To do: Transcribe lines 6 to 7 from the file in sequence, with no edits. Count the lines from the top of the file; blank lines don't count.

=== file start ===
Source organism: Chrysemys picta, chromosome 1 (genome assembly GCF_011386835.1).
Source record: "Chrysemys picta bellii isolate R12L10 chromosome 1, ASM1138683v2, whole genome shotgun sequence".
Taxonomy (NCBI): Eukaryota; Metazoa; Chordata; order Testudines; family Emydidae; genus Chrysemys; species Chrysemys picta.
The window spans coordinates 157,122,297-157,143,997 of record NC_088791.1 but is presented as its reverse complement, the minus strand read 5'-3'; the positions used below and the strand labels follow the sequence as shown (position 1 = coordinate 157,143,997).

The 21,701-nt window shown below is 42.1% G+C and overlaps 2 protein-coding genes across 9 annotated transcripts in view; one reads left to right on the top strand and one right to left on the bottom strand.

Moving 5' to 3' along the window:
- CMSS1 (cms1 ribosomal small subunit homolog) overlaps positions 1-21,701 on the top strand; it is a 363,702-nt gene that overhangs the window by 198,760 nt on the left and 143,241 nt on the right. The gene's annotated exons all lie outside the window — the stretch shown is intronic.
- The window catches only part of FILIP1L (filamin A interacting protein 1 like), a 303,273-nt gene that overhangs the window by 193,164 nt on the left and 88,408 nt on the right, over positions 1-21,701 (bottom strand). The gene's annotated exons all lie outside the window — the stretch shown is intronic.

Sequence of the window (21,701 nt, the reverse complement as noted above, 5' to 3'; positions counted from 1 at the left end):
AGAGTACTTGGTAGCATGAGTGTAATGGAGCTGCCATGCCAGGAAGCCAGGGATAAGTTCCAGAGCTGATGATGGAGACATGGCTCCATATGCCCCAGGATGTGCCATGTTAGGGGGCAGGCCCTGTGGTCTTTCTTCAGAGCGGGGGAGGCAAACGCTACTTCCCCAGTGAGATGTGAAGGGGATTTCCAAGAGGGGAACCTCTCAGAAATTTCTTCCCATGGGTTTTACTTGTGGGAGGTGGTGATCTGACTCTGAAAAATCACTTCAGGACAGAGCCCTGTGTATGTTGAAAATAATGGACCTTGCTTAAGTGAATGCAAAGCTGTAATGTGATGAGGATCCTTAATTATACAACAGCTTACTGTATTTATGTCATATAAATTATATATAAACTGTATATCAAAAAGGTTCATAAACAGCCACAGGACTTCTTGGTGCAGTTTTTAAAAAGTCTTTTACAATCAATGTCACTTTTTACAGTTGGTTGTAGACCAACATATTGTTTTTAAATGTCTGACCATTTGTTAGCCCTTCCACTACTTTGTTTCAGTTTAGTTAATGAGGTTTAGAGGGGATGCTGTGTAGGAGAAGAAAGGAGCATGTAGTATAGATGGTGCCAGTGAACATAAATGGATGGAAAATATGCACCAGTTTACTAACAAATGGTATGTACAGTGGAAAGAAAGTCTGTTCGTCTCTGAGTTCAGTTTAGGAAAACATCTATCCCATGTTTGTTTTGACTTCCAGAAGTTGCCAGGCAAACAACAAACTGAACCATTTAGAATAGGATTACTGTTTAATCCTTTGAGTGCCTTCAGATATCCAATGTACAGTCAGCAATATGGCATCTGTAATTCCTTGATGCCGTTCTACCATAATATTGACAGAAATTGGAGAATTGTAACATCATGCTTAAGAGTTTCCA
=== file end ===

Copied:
Moving 5' to 3' along the window:
- CMSS1 (cms1 ribosomal small subunit homolog) overlaps positions 1-21,701 on the top strand; it is a 363,702-nt gene that overhangs the window by 198,760 nt on the left and 143,241 nt on the right. The gene's annotated exons all lie outside the window — the stretch shown is intronic.